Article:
Both Kogan and Redbubble have been booted from the ASX200, but after their 52-week lows last week, is there a change in the air?
Both Redbubble and Kogan’s share price sunk recently, with shares being sold off after the two e-commerce companies were kicked out of the ASX200 at the quarterly rebalance. Last week, both Redbubble and Kogan hit their 52-week lows (Redbubble at $3.02 on 9 December 2021 and Kogan at $7.20 on 6 December 2021). The good(ish) news is they haven’t hit new lows this week (I mean, good news is all relative these days, right?).
After being booted from the ASX200, Redbubble’s share price has jumped 5.4% in seven days, at $3.32 at close of ASX on Monday. Similarly, Kogan has jumped 12.6% to $8.11 in the same period, actually making it the best performer of the ASX Listed E-Com Index for this period. For context however, it has shed 22.8% over a 90 day period and at the same time last year, its share price was $17.55.
In keeping with the theme of 52-week lows, Booktopia’s share price dropped to $1.75 this week, which is the lowest it has been since the company listed last December. We haven’t yet seen a rebound, so it’s uncertain whether the company will follow a similar upwards trajectory to Redbubble and Kogan in the following days. Booktopia shares shed 5.1% over seven days and a massive 35% over 90 days, making it the worst performer in the ASX Listed E-Com Index.
Source: E-Com Index based on ASX reporting for the period
Adore Beauty’s 52-week low was back in May 2021 when it hit $3.31 (after a high of $6.24 in January this year). Now at $4.26, Adore Beauty has plateaued slightly, with growth of 1.7% over the last week. Similarly, BikeExchange is stagnant, with 0% growth over 14 days. Its $0.15 (at close of ASX on Monday) represents a 6.5% loss over 90 days.
Cettire shares are up 11.7% over seven days, though at $3.52 as at 13 December, this is also a plateau (given it shed 14.1% over the last 30 days). After a period of turbulence earlier in the year that resulted in a trading pause, investor confidence now seems to be strong. It listed at $0.50 per share when it floated just before Christmas last year. Its growth of 604% to date is impressive to say the least, especially when compared to some of the heavy hitters who failed to stay the course.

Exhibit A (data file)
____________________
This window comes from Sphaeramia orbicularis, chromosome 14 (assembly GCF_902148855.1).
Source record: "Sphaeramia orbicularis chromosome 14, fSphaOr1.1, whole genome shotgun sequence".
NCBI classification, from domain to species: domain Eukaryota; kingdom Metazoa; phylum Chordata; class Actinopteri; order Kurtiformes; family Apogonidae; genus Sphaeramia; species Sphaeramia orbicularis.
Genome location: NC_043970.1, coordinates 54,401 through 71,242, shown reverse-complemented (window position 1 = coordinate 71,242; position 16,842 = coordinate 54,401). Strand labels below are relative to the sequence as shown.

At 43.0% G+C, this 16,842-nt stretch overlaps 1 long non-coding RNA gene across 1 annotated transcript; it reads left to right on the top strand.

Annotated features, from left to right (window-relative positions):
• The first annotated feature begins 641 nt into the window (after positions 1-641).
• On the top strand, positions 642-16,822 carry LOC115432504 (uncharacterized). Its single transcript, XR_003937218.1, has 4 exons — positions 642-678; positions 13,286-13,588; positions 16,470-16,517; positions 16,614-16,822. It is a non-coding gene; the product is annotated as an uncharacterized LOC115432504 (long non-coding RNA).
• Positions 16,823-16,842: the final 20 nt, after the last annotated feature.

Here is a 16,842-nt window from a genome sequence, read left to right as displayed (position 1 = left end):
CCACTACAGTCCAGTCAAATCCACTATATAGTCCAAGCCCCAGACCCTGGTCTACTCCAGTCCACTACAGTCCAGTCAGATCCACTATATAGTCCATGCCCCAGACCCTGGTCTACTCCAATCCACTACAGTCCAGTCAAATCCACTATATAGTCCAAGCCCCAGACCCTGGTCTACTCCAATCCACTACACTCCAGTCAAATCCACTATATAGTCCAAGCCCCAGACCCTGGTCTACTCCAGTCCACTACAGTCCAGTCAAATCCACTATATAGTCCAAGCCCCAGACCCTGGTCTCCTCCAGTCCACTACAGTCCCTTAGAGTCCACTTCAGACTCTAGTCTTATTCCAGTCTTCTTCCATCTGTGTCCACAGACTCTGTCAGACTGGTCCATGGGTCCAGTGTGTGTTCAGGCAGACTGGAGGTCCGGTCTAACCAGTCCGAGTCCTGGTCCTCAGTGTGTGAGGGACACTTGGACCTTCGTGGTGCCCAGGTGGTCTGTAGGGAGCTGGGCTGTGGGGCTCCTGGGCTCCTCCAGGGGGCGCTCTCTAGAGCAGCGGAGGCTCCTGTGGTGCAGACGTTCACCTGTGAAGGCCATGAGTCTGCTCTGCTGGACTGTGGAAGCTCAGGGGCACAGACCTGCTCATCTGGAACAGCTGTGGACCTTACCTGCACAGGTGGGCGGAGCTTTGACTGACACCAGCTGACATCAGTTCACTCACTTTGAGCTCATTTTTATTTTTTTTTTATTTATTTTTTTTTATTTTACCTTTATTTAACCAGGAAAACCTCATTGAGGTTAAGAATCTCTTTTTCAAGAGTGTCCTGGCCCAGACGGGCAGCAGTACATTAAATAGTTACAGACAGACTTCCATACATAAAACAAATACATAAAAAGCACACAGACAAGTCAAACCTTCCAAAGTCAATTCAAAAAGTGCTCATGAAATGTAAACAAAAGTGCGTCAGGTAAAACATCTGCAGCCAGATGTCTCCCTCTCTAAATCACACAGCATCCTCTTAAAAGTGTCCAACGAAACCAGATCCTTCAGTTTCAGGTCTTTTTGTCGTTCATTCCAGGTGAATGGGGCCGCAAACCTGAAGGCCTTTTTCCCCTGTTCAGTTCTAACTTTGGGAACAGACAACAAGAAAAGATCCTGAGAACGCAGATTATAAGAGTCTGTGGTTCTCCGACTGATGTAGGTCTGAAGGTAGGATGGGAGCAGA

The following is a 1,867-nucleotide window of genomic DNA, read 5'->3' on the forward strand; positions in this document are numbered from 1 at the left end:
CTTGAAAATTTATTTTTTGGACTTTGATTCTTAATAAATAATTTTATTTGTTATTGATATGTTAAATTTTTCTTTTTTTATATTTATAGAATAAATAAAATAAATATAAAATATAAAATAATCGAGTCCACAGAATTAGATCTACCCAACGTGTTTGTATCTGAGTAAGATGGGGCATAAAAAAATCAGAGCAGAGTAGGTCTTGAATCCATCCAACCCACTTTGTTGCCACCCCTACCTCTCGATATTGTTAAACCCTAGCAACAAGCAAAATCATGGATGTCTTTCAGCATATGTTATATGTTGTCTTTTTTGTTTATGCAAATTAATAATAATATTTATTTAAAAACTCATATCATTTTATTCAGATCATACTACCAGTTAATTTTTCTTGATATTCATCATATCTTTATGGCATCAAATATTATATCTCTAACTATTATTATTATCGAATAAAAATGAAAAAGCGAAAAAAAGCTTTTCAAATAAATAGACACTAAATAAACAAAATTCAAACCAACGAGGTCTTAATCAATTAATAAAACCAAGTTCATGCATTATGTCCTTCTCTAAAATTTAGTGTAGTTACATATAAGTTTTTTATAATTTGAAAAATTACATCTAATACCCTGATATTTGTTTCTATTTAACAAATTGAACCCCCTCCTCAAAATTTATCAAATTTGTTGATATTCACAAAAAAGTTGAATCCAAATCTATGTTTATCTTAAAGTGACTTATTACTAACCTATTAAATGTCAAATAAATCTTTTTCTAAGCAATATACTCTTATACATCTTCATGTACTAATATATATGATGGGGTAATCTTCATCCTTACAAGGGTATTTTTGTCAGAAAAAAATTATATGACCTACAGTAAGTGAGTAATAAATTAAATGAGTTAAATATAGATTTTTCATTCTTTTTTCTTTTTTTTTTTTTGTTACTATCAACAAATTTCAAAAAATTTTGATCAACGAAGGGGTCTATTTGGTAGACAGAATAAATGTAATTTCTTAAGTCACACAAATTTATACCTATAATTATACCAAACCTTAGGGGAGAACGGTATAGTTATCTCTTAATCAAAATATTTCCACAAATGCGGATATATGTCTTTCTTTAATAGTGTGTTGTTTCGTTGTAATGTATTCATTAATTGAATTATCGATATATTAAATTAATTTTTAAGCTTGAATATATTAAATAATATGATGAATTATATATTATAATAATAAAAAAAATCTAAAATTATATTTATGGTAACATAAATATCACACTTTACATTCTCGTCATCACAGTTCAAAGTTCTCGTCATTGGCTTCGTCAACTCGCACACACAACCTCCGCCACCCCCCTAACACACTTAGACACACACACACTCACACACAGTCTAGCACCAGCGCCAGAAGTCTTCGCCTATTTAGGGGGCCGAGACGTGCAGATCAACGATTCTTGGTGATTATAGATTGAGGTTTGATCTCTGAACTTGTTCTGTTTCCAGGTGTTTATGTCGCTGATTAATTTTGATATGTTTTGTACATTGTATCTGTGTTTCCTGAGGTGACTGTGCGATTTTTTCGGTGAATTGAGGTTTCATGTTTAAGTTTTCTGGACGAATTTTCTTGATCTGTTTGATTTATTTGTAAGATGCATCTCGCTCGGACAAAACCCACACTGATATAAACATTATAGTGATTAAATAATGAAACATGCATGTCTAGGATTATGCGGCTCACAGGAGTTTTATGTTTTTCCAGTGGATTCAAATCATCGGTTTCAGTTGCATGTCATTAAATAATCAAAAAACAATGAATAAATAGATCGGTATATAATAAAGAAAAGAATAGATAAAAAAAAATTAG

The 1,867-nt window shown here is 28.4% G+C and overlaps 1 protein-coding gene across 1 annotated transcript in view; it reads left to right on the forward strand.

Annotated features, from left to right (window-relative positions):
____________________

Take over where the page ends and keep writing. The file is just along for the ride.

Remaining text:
After a disappointing few weeks, Temple & Webster has started to make gains, now up 4.5% to $10.48. Back in August 2021 its share price was +$13, so over 90 days it has actually shed 18.8%. Like Cettire, Temple & Webster bucks the downward trend, actually showing growth year-on-year. It closed at $9.53 on 15 December 2020—not quite Cettire-level growth, but far from Kogan’s dramatic decline.
MyDeal is down 3.4% over the last seven days, but its share price has actually grown 13.3% over 90 days, up to $0.85, more evidence of its steady recovery since its low in May this year.
In the last seven days, the ASX Listed E-Com index has outperformed the ASX200 (the former at 6% growth compared to the latter at 1.9%). So while the year-on-year changes and the dramatic 52-week lows don’t necessarily appear to paint a positive picture, e-com is actually faring well.
While Cettire’s year-on-year change compared to Kogan’s is enough to give you whiplash, what we’ve seen in 2021 is that the potential for e-com growth in a post-COVID landscape is enormous. With retention strategies in place and impressive active customer numbers, there is plenty of room for most e-com players to increase their market share. As we see in the new year, will we see a change of heart from investors?
Figures are current as at close of ASX on 13 December 2021. This is analysis only and not intended as investment advice.
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